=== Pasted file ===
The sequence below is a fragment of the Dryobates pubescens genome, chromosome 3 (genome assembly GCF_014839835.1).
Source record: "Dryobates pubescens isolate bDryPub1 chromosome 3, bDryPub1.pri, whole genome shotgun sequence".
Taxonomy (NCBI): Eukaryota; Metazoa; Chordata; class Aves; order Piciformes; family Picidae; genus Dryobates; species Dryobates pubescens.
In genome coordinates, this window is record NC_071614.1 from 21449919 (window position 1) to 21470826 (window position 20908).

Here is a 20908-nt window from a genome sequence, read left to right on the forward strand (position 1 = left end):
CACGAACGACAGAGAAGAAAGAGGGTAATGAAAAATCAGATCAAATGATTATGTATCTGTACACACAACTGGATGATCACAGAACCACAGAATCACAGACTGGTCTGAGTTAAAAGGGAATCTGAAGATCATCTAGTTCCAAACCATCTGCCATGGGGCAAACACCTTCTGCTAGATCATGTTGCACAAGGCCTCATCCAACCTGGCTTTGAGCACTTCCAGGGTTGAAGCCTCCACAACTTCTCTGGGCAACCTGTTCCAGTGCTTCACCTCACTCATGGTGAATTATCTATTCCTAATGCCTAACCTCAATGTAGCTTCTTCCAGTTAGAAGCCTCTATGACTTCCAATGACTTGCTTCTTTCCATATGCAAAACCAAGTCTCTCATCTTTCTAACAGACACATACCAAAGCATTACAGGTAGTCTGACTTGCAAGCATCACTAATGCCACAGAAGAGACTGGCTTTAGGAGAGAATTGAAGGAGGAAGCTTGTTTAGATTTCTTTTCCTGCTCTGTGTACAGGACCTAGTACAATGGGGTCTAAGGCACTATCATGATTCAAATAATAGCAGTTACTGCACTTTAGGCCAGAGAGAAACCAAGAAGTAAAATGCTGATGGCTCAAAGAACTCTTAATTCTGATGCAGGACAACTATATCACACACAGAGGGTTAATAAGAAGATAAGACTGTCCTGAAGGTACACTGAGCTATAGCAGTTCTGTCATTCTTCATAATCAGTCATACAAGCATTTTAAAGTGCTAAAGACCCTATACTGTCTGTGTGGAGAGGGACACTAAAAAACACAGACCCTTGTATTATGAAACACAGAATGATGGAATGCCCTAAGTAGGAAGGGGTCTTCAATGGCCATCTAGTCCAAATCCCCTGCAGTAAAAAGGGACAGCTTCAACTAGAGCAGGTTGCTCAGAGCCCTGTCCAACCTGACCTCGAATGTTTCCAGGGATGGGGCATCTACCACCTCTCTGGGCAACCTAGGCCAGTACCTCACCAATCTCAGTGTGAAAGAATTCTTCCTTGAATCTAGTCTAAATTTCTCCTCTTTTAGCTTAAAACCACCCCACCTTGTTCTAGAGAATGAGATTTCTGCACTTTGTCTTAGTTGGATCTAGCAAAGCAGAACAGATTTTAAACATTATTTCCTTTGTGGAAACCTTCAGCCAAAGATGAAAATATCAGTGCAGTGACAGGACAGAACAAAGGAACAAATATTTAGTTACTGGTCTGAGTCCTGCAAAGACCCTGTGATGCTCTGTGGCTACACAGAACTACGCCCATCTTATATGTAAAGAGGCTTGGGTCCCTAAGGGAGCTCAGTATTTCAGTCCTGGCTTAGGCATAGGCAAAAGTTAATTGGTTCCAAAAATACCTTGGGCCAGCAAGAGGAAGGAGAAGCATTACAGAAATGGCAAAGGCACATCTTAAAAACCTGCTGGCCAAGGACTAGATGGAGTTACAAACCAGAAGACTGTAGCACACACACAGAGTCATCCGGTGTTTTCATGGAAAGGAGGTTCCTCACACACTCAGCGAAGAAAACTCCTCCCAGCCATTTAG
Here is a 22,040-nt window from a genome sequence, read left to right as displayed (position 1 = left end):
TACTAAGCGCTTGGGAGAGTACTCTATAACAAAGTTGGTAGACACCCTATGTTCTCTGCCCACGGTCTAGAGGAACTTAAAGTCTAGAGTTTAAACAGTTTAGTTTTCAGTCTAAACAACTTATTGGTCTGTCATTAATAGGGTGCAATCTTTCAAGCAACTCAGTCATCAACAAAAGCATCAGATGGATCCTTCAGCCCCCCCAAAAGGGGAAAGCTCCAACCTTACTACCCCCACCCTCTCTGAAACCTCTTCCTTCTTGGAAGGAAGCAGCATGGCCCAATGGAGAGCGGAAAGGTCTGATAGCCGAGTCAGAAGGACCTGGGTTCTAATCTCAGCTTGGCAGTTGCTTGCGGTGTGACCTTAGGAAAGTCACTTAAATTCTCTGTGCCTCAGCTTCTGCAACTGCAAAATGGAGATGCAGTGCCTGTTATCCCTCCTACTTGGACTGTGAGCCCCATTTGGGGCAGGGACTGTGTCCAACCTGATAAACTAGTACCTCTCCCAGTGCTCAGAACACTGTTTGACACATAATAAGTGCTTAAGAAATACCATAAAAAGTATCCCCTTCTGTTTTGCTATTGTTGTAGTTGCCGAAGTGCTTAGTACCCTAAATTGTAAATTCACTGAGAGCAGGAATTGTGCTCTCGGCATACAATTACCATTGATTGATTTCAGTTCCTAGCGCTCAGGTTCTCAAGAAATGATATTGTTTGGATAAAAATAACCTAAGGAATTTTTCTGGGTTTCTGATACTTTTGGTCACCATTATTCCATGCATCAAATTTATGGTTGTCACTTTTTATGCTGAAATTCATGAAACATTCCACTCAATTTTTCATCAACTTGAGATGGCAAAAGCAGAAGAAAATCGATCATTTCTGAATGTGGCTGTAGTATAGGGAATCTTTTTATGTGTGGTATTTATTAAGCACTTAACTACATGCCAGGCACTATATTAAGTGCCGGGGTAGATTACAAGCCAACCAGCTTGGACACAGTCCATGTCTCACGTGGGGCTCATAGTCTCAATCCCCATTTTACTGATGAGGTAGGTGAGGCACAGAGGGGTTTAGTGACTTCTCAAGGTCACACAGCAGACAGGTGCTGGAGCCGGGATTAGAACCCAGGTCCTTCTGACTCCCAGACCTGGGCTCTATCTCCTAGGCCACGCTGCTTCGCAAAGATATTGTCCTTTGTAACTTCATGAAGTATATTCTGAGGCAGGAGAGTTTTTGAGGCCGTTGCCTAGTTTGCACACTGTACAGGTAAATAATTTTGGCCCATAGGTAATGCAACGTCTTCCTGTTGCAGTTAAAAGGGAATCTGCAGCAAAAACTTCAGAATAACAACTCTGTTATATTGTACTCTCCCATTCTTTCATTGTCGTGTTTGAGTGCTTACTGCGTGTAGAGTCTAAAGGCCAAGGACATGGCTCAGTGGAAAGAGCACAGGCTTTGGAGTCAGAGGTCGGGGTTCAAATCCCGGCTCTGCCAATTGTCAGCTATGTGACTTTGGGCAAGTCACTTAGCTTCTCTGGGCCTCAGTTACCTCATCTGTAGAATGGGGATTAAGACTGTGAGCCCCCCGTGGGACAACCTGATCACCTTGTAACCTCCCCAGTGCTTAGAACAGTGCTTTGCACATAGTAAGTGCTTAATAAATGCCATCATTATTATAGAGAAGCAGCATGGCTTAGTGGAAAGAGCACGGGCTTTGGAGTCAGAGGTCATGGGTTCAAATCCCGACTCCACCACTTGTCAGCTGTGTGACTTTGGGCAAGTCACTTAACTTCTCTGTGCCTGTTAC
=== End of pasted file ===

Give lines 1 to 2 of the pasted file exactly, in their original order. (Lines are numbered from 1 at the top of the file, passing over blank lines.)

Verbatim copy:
The sequence below is a fragment of the Dryobates pubescens genome, chromosome 3 (genome assembly GCF_014839835.1).
Source record: "Dryobates pubescens isolate bDryPub1 chromosome 3, bDryPub1.pri, whole genome shotgun sequence".